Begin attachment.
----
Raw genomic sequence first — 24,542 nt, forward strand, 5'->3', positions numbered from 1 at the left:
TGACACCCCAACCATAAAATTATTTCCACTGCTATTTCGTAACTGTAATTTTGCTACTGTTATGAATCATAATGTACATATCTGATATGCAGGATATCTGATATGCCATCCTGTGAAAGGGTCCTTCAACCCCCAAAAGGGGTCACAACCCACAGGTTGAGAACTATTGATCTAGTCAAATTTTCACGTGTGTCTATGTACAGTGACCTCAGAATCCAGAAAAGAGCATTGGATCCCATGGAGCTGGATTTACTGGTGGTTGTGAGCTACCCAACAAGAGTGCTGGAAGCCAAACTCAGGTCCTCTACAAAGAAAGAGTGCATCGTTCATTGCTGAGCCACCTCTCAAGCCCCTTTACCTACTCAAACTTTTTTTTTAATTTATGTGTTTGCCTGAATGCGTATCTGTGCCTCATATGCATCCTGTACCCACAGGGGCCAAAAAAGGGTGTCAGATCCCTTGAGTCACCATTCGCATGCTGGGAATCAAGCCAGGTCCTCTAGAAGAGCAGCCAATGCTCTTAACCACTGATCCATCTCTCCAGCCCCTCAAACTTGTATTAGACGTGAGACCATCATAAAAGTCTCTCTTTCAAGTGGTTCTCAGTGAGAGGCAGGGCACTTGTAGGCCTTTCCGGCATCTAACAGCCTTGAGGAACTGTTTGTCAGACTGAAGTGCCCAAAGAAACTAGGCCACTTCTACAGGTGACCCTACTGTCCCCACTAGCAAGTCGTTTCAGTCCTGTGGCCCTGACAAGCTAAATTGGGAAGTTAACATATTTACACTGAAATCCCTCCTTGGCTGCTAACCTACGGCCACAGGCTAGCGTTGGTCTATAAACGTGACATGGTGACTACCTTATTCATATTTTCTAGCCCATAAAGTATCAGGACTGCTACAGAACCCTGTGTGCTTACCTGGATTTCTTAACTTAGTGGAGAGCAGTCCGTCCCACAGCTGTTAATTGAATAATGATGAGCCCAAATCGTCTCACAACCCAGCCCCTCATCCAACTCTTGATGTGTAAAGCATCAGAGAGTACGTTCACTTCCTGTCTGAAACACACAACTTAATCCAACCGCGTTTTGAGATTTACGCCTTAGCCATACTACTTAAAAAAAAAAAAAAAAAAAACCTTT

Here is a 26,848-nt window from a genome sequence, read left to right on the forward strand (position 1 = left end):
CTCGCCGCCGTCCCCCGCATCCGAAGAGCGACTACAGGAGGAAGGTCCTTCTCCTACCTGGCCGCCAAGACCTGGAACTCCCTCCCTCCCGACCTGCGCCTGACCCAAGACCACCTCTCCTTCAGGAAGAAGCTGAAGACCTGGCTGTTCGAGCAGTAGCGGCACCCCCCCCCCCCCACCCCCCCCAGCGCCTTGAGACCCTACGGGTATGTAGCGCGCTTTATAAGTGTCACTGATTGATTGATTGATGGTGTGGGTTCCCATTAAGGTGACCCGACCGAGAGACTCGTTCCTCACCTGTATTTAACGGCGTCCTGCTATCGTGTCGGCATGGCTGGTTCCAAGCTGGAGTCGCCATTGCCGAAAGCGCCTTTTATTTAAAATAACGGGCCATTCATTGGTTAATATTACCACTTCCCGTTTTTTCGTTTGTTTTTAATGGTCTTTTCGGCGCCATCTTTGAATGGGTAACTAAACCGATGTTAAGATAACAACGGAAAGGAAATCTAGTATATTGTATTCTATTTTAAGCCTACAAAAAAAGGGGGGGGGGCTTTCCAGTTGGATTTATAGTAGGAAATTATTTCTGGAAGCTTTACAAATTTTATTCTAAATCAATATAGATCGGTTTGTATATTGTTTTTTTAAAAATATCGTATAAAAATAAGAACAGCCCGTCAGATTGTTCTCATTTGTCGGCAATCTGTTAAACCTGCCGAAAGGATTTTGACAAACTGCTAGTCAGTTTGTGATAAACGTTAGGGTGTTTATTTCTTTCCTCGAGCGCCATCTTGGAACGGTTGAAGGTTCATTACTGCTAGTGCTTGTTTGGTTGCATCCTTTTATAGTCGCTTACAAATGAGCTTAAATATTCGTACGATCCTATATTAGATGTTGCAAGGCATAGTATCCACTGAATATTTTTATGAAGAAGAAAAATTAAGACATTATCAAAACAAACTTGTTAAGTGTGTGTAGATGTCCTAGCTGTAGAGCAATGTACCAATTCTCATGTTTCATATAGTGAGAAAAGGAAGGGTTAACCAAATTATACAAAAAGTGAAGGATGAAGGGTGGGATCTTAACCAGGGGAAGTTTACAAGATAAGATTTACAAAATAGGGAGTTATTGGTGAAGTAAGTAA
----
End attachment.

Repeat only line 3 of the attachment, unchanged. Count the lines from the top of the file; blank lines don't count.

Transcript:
Here is a 26,848-nt window from a genome sequence, read left to right on the forward strand (position 1 = left end):